As a parish pastor I have a lot going on every single day of the week. In order to keep my life and my ministry in order I need help. That’s why I rely on digital tools to stay on top of appointments, meetings and to do lists. I was able to take my digital tools to a whole new level in 2006 when I got my first smartphone (the Palm Treo 650). It had an astounding 24mb memory and a .3 megapixel camera. I was in heaven. I never felt more productive and I knew this was the wave to the future. The best part for me was the integration of my phone and my calendar, no longer did I have to carry two devices (a phone and Palm Pilot) around; everything was integrated into one device. Eventually this lead to the iPhone (I got my first in 2008) as I transitioned out of seminary and I took on my first position as a pastor and I have remained an Apple Fanboy ever since. Over the years I have tested many, many, many apps. There have been some that I have used almost everyday since I downloaded them and others that I have deleted after only a few days of testing. I would like to share with you 10 apps that I currently use that have enabled me to succeed in ministry and to stay (somewhat) organized. Fantastical – This is my calendar app. This is integrated into my […]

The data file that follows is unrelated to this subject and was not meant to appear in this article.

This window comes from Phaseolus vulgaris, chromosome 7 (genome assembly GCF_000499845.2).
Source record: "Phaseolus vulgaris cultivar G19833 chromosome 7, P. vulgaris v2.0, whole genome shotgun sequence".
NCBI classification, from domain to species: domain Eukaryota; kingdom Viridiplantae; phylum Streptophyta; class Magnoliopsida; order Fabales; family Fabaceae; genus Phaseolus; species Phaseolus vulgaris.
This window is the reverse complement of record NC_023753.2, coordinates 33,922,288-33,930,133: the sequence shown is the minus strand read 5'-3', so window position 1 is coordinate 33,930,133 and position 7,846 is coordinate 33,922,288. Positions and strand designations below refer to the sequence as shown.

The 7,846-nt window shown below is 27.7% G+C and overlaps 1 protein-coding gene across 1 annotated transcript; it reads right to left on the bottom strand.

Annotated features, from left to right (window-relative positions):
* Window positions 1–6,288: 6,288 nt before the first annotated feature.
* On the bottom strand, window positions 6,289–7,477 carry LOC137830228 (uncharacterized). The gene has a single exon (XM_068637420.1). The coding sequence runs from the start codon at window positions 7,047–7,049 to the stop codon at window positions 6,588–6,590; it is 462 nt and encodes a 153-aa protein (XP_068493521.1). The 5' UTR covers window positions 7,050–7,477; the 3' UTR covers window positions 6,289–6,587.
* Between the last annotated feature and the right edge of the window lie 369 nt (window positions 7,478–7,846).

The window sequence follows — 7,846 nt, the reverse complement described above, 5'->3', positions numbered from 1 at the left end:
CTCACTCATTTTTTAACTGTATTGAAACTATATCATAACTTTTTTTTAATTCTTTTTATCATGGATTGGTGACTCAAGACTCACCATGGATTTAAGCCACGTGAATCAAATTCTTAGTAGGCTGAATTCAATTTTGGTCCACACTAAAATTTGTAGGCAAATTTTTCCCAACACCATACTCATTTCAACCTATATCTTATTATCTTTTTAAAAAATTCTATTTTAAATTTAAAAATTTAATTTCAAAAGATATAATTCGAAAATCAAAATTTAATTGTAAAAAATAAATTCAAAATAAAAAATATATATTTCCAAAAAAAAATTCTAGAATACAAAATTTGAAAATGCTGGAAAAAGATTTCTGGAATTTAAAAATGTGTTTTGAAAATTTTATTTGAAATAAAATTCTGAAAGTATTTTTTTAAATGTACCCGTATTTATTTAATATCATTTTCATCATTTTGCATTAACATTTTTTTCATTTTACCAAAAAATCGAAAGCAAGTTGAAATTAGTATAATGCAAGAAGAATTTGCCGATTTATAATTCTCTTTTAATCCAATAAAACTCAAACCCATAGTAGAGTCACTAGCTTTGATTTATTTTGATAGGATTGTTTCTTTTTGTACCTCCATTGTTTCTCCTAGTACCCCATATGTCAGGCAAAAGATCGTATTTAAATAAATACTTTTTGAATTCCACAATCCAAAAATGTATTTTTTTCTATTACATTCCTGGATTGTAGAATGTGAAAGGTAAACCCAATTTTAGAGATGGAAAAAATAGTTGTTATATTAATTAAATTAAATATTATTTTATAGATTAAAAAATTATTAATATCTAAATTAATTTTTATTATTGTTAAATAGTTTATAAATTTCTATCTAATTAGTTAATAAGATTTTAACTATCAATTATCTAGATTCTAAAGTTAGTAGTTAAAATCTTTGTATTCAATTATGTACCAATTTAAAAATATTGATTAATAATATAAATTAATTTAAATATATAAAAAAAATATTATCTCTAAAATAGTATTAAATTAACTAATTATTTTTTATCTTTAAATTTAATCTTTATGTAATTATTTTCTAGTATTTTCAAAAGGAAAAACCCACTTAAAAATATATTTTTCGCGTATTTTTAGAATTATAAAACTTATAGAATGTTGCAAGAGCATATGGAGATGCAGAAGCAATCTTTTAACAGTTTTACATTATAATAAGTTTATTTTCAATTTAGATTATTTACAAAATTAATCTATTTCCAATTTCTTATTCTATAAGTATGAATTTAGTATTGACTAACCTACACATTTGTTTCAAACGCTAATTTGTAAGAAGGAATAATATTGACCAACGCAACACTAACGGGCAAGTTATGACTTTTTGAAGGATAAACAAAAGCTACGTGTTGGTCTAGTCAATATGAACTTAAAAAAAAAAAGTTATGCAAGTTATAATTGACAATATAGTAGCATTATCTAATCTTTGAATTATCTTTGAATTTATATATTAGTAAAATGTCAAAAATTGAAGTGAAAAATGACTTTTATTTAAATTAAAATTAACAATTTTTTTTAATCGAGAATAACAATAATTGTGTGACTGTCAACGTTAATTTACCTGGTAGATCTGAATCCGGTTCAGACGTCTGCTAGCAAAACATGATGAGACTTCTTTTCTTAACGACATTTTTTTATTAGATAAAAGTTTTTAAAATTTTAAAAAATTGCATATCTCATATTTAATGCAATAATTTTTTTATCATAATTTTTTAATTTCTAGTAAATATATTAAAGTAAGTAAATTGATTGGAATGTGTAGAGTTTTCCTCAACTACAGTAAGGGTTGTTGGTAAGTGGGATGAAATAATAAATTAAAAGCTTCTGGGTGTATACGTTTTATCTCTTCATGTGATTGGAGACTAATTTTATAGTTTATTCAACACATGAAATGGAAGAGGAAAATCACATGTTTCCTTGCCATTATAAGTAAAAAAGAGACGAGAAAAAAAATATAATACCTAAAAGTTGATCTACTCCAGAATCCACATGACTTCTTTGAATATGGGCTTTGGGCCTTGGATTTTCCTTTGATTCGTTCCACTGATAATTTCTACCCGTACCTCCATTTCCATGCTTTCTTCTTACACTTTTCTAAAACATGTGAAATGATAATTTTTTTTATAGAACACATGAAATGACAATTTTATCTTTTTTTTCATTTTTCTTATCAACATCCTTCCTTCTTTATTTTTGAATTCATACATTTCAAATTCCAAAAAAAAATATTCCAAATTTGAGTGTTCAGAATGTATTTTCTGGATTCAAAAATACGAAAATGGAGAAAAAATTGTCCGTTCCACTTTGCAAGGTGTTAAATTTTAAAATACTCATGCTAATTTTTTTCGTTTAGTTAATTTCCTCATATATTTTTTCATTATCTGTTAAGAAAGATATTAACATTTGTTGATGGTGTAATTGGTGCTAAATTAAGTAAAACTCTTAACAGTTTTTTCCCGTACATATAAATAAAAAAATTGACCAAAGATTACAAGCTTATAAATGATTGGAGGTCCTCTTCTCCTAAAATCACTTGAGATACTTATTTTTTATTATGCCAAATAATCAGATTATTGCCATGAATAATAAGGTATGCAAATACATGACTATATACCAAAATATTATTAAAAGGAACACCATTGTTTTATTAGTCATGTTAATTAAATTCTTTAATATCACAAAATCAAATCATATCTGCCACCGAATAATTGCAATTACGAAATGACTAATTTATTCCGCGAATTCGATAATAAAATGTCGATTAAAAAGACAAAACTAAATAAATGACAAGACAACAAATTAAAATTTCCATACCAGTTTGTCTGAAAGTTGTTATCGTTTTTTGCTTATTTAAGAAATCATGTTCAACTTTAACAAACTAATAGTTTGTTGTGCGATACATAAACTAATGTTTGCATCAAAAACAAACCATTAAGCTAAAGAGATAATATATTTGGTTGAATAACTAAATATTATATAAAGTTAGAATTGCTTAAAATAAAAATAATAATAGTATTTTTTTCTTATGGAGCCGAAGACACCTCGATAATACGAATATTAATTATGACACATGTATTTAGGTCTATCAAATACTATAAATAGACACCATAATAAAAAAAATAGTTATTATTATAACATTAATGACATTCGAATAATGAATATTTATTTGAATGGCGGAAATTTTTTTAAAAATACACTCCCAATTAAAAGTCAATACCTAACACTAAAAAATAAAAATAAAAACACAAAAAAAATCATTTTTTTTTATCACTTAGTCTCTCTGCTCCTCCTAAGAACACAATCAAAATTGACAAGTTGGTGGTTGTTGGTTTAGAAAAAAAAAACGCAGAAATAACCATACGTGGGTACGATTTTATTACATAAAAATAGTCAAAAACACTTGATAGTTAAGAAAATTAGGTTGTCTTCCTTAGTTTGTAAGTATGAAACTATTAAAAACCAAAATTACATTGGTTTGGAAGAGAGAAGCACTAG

A sermon by Pastor Joe McGarry
A Sermon by Pastor Joe McGarry https://www.youtube.com/watch?v=Y1tgh3rmH7A&t=377s
A Sermon by Pastor Joe McGarry
I am excited to announce my new call to Prince of Peace Lutheran Church in Kensington, CT. Below is the letter I sent to the people of Faith Lutheran Church Gardner, MA. My last Sunday at Faith will be on June 24th. I am thankful and grateful for the support I have received from the people of Faith and I am looking forward to new adventures in Kensington.
We recently read John 3: 16 in worship. When you think about John 3: 16 what comes to your mind? Maybe you think of the guy in the rainbow-colored wig sitting between the uprights holding the sign painted with the world’s most famous verse. But when I think of John 3:16, I think of six year-old Benjamin, protesting his bedtime, and I’m reminded of God’s unexpected, surprising grace. Sometimes I say the phrase “For God so loved the world that he gave his one and only son to die…..” too often because it loses it’s significance. God did not send Jesus to simply deliver a message, God sent Jesus to die, to die on a cross, to die on a cross for us. This is why, as Martin Luther once said, this verse is “the gospel in a nutshell.” God never asked for our permission to send Jesus to the cross. In fact, God does not ask us to do anything for our salvation. If you are ever told that you need to do something to earn Gods love you can know that person is lying to you – you do not have to profess Jesus as your personal savior, you do not have to attend a bunch of classes you don’t have to do anything because Gods love is a free gift and it lasts forever.